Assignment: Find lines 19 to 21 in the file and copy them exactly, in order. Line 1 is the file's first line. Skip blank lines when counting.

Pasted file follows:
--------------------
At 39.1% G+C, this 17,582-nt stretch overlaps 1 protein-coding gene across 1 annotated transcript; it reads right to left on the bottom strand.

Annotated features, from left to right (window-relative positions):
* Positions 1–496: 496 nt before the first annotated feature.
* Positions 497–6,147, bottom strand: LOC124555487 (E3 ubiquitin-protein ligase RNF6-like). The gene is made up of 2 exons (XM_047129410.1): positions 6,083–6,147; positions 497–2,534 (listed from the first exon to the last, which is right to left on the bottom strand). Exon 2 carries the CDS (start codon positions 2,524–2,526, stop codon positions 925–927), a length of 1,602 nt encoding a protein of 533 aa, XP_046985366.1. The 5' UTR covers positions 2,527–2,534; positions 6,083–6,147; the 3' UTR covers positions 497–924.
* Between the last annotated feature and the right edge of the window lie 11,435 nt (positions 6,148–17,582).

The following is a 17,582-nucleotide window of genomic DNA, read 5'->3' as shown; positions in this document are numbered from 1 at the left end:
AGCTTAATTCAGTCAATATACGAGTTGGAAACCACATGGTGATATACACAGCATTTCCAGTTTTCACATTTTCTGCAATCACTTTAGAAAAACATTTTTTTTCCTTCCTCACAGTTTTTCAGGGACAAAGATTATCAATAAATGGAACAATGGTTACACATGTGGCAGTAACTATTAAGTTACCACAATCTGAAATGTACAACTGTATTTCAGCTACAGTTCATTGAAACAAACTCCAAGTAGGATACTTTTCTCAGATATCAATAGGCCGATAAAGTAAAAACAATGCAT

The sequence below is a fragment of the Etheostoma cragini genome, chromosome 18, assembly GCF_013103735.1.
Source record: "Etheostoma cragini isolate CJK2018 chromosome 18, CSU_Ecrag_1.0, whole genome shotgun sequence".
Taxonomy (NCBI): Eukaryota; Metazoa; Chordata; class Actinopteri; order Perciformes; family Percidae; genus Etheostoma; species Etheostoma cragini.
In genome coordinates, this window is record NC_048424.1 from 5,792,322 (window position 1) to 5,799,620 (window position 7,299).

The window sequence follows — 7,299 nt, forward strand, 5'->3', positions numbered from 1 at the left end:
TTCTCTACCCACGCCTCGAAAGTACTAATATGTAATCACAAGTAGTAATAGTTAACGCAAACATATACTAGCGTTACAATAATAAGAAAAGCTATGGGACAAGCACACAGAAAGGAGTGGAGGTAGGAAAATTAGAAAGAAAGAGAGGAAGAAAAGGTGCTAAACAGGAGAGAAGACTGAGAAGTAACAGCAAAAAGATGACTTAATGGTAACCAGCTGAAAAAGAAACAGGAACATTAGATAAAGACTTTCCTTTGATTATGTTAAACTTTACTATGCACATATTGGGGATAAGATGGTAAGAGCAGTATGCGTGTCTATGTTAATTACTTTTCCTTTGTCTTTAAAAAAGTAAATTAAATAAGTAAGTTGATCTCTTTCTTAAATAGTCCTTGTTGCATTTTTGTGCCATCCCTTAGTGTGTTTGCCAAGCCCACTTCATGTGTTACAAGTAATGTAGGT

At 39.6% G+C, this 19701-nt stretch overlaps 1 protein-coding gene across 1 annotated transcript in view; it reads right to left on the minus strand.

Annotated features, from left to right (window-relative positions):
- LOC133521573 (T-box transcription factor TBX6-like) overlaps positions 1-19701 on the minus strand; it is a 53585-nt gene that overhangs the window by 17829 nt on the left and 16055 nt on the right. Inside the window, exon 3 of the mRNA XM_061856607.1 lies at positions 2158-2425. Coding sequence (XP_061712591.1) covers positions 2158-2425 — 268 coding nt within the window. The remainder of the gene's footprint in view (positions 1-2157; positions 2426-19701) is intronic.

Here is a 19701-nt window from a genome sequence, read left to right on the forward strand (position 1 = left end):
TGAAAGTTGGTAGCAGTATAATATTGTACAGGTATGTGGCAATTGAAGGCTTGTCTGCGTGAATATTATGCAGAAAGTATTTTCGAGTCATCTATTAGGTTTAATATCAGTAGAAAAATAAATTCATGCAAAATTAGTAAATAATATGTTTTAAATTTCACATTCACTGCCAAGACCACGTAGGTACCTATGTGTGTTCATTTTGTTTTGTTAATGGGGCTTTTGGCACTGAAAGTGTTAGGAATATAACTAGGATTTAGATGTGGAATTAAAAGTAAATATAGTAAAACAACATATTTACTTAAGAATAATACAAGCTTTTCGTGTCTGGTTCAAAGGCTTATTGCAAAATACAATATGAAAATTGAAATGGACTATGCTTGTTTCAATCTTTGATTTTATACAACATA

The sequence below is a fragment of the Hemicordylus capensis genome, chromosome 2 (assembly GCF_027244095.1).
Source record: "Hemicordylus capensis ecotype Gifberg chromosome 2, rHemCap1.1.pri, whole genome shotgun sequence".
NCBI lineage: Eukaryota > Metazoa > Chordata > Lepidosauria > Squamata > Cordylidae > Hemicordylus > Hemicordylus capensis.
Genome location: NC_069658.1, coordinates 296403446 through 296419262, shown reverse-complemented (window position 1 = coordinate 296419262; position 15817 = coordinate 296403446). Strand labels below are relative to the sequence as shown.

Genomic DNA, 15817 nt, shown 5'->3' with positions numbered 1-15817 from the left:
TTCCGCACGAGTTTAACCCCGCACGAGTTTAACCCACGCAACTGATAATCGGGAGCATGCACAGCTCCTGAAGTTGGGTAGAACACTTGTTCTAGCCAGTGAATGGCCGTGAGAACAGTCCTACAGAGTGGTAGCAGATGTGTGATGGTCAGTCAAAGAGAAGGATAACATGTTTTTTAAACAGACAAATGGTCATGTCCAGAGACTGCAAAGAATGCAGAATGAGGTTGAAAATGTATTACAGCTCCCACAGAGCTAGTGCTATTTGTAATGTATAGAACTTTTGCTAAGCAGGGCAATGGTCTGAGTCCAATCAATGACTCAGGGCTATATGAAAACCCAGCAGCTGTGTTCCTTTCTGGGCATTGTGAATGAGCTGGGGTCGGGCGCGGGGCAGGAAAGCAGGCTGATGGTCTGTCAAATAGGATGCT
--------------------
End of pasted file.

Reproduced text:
The sequence below is a fragment of the Hemicordylus capensis genome, chromosome 2 (assembly GCF_027244095.1).
Source record: "Hemicordylus capensis ecotype Gifberg chromosome 2, rHemCap1.1.pri, whole genome shotgun sequence".
NCBI lineage: Eukaryota > Metazoa > Chordata > Lepidosauria > Squamata > Cordylidae > Hemicordylus > Hemicordylus capensis.